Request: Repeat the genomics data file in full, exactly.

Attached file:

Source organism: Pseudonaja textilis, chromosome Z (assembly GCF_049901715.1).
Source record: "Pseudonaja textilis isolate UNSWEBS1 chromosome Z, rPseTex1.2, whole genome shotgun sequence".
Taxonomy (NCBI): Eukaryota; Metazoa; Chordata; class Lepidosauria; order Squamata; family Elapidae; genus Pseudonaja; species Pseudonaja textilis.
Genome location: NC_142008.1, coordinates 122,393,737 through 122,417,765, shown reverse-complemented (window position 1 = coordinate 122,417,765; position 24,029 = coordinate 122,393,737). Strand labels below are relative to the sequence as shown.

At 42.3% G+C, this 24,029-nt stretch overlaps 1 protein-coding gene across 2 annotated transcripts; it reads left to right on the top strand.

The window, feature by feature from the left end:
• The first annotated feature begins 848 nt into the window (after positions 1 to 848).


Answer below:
Source organism: Pseudonaja textilis, chromosome Z (assembly GCF_049901715.1).
Source record: "Pseudonaja textilis isolate UNSWEBS1 chromosome Z, rPseTex1.2, whole genome shotgun sequence".
Taxonomy (NCBI): Eukaryota; Metazoa; Chordata; class Lepidosauria; order Squamata; family Elapidae; genus Pseudonaja; species Pseudonaja textilis.
Genome location: NC_142008.1, coordinates 122,393,737 through 122,417,765, shown reverse-complemented (window position 1 = coordinate 122,417,765; position 24,029 = coordinate 122,393,737). Strand labels below are relative to the sequence as shown.

At 42.3% G+C, this 24,029-nt stretch overlaps 1 protein-coding gene across 2 annotated transcripts; it reads left to right on the top strand.

The window, feature by feature from the left end:
• The first annotated feature begins 848 nt into the window (after positions 1 to 848).